Ackley is a blatant slob: He has lousy teeth theyalways looked mossy and awful and he had a lot ofpimples (19) while Stradlater is a secret slob. He alwayslooked all right, but you shouldve seen the razor he shavedhimself with . rusty as hell and full of lather and hairs(27). They are also uncaring and self-absorbed. Forexample, Stradlater does not care about Holdens feelingsfor Jane Gallagher. After the two fight about her, Holdengoes to Ackleys room to talk.
Ackley keeps telling Holdento be quiet and go to sleep even though Holden alwayslistens to his problems. Holden also condemns a formerheadmaster who is especially courteous to well-dressed,well-to-do parents and less courteous, to less sophisticatedand powerful parents. This disgusts Holden and he resentsthat someone he is supposed to respect is such a primeexample of the materialistic society he lives in.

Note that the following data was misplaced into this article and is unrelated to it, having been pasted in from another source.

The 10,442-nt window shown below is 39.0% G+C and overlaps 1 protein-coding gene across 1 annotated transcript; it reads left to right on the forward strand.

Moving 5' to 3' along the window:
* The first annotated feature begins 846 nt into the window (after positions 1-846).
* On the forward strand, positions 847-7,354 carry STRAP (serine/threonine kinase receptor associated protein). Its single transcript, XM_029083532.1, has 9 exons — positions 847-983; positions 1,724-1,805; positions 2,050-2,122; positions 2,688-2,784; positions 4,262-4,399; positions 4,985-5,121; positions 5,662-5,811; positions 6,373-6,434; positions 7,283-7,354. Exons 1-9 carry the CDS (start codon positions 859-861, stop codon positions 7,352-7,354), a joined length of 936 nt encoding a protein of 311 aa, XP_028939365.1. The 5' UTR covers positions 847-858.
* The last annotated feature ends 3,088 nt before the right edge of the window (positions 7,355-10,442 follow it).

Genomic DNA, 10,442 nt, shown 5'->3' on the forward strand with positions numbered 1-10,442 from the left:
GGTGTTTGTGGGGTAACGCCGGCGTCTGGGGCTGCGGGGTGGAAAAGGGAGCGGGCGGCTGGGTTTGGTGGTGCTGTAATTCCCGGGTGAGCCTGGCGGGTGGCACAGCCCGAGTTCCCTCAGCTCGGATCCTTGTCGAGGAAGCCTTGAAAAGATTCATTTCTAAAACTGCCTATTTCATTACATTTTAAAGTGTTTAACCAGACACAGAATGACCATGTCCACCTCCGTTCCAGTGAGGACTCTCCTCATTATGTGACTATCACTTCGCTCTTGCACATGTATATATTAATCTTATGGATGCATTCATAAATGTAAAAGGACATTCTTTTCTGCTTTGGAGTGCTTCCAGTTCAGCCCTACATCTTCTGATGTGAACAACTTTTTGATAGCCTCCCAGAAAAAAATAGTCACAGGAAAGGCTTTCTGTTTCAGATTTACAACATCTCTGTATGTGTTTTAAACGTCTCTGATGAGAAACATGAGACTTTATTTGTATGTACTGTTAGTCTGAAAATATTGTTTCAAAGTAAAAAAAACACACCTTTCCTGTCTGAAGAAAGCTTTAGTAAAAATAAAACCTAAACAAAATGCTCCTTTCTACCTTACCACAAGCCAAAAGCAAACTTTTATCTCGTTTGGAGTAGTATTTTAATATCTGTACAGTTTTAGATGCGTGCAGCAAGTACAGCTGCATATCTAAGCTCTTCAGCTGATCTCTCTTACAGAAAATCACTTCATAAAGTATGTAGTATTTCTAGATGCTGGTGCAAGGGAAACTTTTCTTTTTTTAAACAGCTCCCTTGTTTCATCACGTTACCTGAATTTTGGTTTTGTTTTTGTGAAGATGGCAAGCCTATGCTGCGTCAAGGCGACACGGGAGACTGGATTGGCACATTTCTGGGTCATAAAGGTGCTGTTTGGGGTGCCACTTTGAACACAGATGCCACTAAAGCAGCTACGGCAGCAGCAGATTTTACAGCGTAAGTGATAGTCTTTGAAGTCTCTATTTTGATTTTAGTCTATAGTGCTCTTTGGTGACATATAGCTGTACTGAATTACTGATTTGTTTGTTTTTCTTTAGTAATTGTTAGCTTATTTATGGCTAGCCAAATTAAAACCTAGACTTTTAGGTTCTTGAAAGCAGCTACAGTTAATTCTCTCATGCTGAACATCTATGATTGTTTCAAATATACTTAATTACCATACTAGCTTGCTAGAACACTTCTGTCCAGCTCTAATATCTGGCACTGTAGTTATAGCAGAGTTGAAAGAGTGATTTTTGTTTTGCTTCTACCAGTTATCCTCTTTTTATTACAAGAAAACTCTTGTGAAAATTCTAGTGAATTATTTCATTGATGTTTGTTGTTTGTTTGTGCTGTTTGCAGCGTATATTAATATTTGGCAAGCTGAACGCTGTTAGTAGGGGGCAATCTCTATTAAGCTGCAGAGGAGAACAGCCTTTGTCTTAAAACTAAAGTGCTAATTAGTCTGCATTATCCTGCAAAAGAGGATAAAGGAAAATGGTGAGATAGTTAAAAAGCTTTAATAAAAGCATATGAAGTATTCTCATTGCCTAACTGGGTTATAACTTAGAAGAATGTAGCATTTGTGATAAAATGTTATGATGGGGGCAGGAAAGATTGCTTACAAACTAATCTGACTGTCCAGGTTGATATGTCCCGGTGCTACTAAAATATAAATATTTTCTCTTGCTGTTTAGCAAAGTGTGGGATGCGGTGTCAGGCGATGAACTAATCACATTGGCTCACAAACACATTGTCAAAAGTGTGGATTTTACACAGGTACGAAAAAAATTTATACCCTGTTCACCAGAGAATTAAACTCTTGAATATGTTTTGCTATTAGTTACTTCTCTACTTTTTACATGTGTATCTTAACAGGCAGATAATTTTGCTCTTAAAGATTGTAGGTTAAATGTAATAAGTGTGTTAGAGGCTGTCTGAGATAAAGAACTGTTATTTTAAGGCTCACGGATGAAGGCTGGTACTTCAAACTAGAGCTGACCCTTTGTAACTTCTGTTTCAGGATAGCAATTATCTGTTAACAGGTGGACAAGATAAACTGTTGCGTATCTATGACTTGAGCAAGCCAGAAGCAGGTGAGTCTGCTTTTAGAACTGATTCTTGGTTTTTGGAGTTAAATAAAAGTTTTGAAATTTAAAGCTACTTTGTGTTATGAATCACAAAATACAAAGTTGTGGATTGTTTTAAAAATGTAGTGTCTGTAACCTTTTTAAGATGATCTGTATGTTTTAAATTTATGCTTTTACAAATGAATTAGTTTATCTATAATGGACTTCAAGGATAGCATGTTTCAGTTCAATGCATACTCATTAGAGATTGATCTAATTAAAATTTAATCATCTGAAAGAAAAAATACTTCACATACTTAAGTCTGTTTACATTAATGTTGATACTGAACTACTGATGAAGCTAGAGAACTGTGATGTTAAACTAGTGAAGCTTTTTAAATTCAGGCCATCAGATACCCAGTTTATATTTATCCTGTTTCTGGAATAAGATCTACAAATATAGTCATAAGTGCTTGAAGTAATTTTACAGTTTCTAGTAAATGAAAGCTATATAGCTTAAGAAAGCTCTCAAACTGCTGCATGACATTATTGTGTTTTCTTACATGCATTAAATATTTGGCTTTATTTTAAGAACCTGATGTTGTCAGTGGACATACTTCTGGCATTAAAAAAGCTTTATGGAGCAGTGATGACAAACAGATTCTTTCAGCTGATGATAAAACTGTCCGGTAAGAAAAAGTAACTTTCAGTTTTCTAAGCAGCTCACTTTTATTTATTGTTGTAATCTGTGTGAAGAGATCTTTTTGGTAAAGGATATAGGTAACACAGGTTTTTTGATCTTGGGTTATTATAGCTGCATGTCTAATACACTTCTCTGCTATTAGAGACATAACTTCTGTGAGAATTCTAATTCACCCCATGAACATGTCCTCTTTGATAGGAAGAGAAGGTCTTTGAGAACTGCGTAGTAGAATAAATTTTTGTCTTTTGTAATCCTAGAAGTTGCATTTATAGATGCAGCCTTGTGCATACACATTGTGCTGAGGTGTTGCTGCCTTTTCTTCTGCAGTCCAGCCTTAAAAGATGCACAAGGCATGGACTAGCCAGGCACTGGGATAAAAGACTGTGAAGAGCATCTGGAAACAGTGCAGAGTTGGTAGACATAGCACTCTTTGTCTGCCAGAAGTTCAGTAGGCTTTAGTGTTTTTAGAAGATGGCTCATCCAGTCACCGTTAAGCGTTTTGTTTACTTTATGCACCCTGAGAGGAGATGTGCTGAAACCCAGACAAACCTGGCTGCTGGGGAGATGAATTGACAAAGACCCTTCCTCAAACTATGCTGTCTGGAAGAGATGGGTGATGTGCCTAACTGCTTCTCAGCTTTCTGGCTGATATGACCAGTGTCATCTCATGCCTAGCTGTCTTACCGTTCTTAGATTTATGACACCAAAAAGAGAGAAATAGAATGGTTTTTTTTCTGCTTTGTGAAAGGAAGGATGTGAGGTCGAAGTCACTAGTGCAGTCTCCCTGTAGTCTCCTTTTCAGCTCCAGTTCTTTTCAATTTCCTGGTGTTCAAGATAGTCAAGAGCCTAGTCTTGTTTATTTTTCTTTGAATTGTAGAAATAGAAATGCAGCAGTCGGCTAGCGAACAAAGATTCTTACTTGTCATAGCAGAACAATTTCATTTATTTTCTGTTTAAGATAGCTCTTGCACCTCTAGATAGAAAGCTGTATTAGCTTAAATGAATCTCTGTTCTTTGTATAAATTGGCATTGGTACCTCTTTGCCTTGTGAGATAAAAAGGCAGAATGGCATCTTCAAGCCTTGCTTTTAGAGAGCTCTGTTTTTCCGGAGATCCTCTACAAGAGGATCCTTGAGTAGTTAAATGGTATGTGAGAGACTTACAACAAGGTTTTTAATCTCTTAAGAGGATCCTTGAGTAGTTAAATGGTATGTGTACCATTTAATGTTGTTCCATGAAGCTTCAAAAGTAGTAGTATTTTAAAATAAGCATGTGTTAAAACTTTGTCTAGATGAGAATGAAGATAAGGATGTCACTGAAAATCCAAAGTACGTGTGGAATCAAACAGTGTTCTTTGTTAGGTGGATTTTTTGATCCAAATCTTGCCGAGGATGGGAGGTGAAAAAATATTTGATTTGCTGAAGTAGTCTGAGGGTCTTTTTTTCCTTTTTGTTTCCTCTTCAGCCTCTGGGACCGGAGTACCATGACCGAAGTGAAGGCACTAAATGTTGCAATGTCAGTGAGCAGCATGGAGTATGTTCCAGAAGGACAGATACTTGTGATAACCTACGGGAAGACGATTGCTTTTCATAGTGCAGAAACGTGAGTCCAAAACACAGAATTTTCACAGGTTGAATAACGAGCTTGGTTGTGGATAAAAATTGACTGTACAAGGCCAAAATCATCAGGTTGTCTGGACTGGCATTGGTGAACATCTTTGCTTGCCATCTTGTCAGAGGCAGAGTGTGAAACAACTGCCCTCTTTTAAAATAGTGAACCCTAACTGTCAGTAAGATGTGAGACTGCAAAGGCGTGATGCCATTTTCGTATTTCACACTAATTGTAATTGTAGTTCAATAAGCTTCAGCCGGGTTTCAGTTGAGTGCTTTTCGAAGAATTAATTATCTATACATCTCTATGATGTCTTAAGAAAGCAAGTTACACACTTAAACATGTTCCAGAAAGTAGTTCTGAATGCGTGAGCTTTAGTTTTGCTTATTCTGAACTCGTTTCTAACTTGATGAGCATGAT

Eliza alsobelieves that all people should be treated equally. Includingherself, she greatly dislikes the patronizing way people oflow-class society are treated by people of high-classsociety. In an attempt to equal herself with others insociety, Eliza wants to take lessons on how to talk moregenteel (23).
Even though she has virtually no money, sheinsists to Henry Higgins and Colonel Pickering that she hascome to have lessons, I am. And pay for em too: make nomistakes (23). She does not believe that she should begiven any special considerations just because she cannot asreadily afford the lessons as others. These lessons, shebelieves, will change her life and she will then be a happierperson. In the beginning of Pygmalion, Eliza is a younglow-class woman selling flowers on the street corner sothat she can make enough money to survive. Even thoughthis is the only way of living she knows, Eliza sees that thereis more out there and she does not have to be a low-classwoman forever.
She wants more out of life and will notallow herself to be stomped on by others. She is a veryproud person and when Henry Higgins orders his maid,Mrs. Pearce, to take all of her clothes off and burn them,Eliza replies angrily, youre no gentleman, youre not, totalk of such things. Im a good girl, I am (27).